everyday and scan the passengers, profile if you
will, for bomb carrying terrorists.

During the many years I spent on the street, I
never encountered a bomb more sophisticated than
a Molotov cocktail, but I sure handled a lot of bomb
threats.  When you begin your police career, you
can be certain that you'll eventually be assigned to
handle a bomb threat incident.  You may also be
surprised how simple your responsibilities will be.  
Aside from making proper notifications within your
chain of command, your biggest responsibility may
be establishing a perimeter a safe distance away
from the alleged location of a bomb.  Or... you
might respond to a public school for a bomb threat,
and the Principal informs you that no evacuation will
be conducted.

A lot of new police officers are surprised by their
lack of authority when it comes to most bomb
threat incidents.  Obviously, as a police officer, you
have a great deal of authority in any situation where
you have probable cause to act.  In most bomb
threat incidents, however, the initial information will
be vague and usually delivered by telephone.  Let's
look at the public school incident where the principal
tells you he'll have a cursory search conducted, but
he won't evacuate the school.  It turns out that this
is the third threat received over a period of two
weeks, and the Principal has determined that the
motive of the caller is to simply disrupt classes.  
Since there is no exigent circumstance existing for
you to overrule the Principal, you wait for the
results of the search.
During the search, one of the teachers finds a
package beneath her desk.  The package is the
shape and size of a shoe box wrapped in brown
paper with no markings.  Here's where you exercise
your authority.  You now have a suspicious package
along with the threat.  You ensure that nobody
touches the package, and you order an immediate
evacuation of the school.  Once you've cleared the
school, the package is now the responsibility of
those trained in bomb disposal.

In this scenario, the package turns out to be a
hoax.  The package, which is a shoe box, contains a
brick with a note attached saying, "BOOM."  While
there was never any danger to anyone, you acted
properly, and you now have some physical evidence
to aid in the investigation of the threats.  Or... the
package was inadvertently left beneath the desk the
day before by a substitute teacher.  The teacher
had wrapped the package for mailing, but she'd not
yet affixed a mailing label.  In any case, during your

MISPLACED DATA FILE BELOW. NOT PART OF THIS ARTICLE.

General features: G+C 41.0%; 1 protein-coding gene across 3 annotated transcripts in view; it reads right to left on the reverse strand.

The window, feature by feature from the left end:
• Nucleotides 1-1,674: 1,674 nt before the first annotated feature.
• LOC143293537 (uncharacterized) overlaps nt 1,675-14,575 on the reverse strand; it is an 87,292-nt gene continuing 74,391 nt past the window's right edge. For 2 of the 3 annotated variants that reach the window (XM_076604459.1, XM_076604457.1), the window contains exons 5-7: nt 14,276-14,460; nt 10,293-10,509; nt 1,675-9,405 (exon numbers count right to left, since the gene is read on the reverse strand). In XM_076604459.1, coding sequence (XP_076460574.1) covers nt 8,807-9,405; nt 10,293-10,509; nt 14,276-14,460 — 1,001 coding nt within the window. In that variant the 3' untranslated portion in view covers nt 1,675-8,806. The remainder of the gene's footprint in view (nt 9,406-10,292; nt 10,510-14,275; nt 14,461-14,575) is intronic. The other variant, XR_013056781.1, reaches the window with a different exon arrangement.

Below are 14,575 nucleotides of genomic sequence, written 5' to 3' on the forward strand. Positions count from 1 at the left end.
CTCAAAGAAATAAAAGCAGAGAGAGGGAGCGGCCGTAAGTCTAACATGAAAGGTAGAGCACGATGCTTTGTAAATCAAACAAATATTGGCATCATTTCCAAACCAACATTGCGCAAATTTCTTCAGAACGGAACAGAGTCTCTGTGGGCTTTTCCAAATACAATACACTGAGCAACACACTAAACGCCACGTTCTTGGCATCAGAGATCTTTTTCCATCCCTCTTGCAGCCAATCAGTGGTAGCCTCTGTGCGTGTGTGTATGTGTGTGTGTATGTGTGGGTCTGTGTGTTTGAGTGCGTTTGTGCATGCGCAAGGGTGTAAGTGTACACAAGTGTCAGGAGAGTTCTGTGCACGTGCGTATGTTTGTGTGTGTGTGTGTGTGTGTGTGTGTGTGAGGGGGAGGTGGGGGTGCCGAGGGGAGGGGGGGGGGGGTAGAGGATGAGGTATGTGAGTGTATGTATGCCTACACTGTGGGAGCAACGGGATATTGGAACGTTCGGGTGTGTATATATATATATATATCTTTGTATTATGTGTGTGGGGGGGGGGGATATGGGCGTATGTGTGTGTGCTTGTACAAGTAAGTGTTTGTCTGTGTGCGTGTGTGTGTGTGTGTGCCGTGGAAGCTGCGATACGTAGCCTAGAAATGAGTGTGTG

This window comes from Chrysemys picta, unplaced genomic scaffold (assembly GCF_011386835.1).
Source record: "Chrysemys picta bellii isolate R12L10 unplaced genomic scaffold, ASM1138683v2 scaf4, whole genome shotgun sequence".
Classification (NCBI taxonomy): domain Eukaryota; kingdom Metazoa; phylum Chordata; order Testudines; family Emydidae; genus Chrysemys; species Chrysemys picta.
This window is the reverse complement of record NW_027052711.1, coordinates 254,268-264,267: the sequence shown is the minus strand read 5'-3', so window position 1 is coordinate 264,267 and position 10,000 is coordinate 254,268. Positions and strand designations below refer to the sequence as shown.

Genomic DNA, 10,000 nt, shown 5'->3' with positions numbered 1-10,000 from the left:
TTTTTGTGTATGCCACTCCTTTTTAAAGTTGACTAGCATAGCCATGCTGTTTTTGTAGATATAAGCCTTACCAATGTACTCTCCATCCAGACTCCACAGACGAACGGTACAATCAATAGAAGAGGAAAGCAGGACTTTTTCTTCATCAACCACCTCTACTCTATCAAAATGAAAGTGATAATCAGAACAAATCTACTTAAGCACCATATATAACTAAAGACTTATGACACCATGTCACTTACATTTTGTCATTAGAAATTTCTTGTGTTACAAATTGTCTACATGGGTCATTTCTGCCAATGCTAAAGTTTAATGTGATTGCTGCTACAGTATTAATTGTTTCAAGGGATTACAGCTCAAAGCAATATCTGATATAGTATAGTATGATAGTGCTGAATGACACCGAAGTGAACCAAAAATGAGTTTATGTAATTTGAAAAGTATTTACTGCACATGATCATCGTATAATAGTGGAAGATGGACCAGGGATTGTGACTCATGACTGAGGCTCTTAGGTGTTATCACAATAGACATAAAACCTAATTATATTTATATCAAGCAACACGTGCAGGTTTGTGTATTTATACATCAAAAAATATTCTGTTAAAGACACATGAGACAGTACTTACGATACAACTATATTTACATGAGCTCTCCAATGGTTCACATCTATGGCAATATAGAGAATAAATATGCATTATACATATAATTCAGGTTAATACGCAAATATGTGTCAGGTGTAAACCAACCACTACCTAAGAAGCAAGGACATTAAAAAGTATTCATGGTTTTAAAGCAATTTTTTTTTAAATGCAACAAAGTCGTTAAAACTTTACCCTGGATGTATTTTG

investigation, the package was suspicious dictating
the actions you took.  Or – the third possibility –
the package contained a real bomb.     

You may be surprised to learn that, in locations
which are not under your direct responsibility,  you
will not be able to force searches or evacuations
based on mere threats.  Let's say you receive a
bomb threat call for a "car bomb."  The caller gives
the location and a complete description of the car,
and you find the car parked on a residential street.  
You immediately arrange for roadblocks to prevent
any vehicular or pedestrian traffic from entering the
area.  Officers are knocking on doors directing
residents to evacuate the area.  You knock on the
door of the residence directly in front of the parked
car.  A woman answers the door, and she listens to
you briefly, before she tells you to take a hike and
slams the door in your face.  Okay, I made her
reaction a little extreme to make this point; she
doesn't have to evacuate her home if she doesn't
want to leave.  You can't always make a person act
in his or her best interest; unless, that person is in
your custody.  Let's say this woman is sitting in her
parked car on the street a short distance from the
alleged "car bomb."  This time you order the woman
to evacuate the area by either walking or driving
beyond the nearest roadblock.  If she refuses this
time, she's subject to arrest for failing to obey your
lawful order.  What's the difference?  While you
couldn't order her out of her home, you can
certainly order her movement on the street under
the prevailing circumstance.

You often see the problems with evacuations
associated with natural disasters like hurricanes and
wild fires.  A mayor or governor will issue a
"mandatory evacuation" order which is not really
mandatory; it's simply a really strong appeal to
people to evacuate.  However, once the people are
away from their homes or businesses, police will
have total control over when and how those people
may return.

If you're lucky, you'll never encounter a
sophisticated bomb during your career.  However,
if  you're on the street for any length of time, you'll
likely have some experience with the Molotov